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3 Keys to Avoiding Retraumatization

Retraumatization is when a client re-experiences or relives their traumatic experience. It is very possible for this to happen when treating clients with trauma. It is one of those things that cause most trauma treatment professionals a slight pause. We worry about harming clients and making things worse for them.  

I think it is good to be cautious, but we should not be immobilized by fear of retraumatizing our clients. With the right skills and the right focus, we can assist clients in successfully avoiding retraumatization for the most part. Below we will discuss the three key components to helping a client avoid retraumatization. With these three things in place, you can greatly reduce a client’s chances of experiencing retraumatization.

Now before we get into the three key components, I want to ensure that you understand this is not a guarantee, but it is something that will help clients prepare for and stay stabilized in the trauma treatment process, which will greatly reduce their chances of retraumatization.  

#1. Creating a Container in the Treatment Process

At some point in your trauma treatment journey, you might have heard the term container referring to the therapeutic environment/relationship that is created between client and trauma treatment professional. When I refer to a container, it is two-fold. The trauma treatment professional feels a sense of confidence and calmness within, and the client feels safe in the healing relationship. 

A couple of things to consider when working on your own sense of calmness and confidence is doing your own work. We recently published a podcast on the importance of this. You can check that out here.  Also it is important to track your own nervous system during the session. We also published a podcast on this topic that you can check out here. Lastly, make sure to consider getting support through consultation.  

When thinking of the client’s sense of safety in the healing relationship, pacing is everything.  Make sure to help clients understand that in trauma work, slower is faster. You can check out our podcast on pacing here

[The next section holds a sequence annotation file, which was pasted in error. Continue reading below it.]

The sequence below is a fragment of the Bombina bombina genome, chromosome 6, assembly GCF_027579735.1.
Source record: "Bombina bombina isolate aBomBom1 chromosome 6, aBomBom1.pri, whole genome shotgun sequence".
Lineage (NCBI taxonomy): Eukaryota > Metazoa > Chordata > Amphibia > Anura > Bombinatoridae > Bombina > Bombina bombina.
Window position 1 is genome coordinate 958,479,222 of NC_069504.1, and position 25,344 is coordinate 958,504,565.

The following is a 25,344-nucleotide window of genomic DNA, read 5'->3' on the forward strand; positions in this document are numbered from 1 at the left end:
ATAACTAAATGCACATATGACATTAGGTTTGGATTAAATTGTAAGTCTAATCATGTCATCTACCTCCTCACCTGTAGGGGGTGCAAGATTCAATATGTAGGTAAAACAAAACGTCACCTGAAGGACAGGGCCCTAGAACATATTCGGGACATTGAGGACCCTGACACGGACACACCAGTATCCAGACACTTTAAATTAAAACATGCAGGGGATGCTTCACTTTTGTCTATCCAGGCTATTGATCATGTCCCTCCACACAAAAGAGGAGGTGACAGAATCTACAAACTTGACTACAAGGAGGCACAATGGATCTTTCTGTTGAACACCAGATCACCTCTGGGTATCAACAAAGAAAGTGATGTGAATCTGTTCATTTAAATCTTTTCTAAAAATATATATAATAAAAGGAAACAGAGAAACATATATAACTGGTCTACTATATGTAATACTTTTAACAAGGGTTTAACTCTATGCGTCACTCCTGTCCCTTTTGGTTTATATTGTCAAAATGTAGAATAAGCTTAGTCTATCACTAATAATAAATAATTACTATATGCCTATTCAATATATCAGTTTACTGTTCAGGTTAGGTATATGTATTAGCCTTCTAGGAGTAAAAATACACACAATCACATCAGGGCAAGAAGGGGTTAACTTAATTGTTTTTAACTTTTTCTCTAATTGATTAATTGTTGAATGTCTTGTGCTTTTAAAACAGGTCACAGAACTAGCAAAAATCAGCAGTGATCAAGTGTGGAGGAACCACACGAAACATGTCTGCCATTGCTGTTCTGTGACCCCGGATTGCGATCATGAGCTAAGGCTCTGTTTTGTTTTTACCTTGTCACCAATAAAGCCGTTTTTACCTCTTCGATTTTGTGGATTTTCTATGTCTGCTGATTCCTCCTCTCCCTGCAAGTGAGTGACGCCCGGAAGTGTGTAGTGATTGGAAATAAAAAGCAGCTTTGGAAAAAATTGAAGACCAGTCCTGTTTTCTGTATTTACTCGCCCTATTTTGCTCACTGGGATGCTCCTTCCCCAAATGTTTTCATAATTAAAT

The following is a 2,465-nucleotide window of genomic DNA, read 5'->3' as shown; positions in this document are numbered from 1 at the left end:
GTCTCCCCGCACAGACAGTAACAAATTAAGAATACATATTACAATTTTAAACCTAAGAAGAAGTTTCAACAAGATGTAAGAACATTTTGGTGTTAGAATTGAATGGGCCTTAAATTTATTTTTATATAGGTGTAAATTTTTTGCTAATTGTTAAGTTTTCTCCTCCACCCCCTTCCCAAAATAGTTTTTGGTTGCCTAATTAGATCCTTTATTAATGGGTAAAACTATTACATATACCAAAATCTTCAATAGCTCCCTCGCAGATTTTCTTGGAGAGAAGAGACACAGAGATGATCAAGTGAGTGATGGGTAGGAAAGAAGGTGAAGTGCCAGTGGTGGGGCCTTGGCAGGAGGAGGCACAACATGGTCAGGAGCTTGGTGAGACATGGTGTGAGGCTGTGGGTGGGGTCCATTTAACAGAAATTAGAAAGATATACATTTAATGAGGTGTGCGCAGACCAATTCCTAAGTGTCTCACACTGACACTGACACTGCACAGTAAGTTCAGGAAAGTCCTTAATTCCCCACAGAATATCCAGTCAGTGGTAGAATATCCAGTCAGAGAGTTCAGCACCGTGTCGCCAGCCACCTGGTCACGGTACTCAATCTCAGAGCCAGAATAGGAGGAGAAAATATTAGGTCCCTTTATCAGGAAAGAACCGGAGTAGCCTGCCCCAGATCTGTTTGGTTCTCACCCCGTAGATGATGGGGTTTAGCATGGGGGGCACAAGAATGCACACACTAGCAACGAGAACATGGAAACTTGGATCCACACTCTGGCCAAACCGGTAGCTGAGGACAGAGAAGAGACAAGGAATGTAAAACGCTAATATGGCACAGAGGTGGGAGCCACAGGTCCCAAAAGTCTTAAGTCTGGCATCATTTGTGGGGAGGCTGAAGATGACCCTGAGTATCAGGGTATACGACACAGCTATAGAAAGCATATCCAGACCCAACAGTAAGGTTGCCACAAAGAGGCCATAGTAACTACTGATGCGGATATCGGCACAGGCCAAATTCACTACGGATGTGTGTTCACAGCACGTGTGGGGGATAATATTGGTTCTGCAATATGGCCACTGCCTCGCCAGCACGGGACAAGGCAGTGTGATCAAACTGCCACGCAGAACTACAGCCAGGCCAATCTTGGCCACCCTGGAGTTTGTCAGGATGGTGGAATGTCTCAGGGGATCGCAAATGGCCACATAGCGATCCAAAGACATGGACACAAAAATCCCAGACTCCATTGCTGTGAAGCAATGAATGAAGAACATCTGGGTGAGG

#2. Tracking Your Clients Nervous System and Maintaining Their Window of Tolerance

Noting that most clients that come in are usually consistently in a hypo- or hyper-aroused state.  It is important that we don’t just follow their lead because they are used to being outside of their window of tolerance. Our goal in treatment is to help them to re-establish a healthier pattern within their nervous system.  

One of my favorite techniques when helping clients to become more aware of their tolerance is to gently interrupt. I usually try to tell clients in my initial consultation that one of the common things in our work together is me gently interrupting: that gives me an opportunity to provide psychoeducation to them about why this is important and how it is a part of their healing journey.

#3. Establishing and Re-Establishing Stabilization

Once we have helped clients pace themselves by gently interrupting them, we will also need to help them stabilize. I believe it is important that a majority of the time in treatment is spent on helping clients establish stabilization in their nervous system; then as the work continues to re-establish stabilization. 

Another way to think about this is to help clients return to their window of tolerance repeatedly throughout the healing process. By repeatedly returning, we are helping clients repattern their nervous system in a healthier manner.  

Helping clients to avoid retraumatization is vital to good trauma treatment. We don’t have to avoid the hard topics or be riddled with fear as our clients move into deeper topics in their healing journey.  We can use the three components discussed in this blog to help clients move through the work in a safe manner.

2 Responses

  1. Thank you for these keys!

    Helping clients return to their window of tolerance can be challenging during session. I just had a client tell me “Nothing works” when in hyperarousal state. She began eating chocolate and picking her nails for comfort. I acknowledged the need for comfort and to take care of self. Then I invited her to talk about what is going well in her life. I saw a small shift.

    Any keys when client is highly dysregulated?

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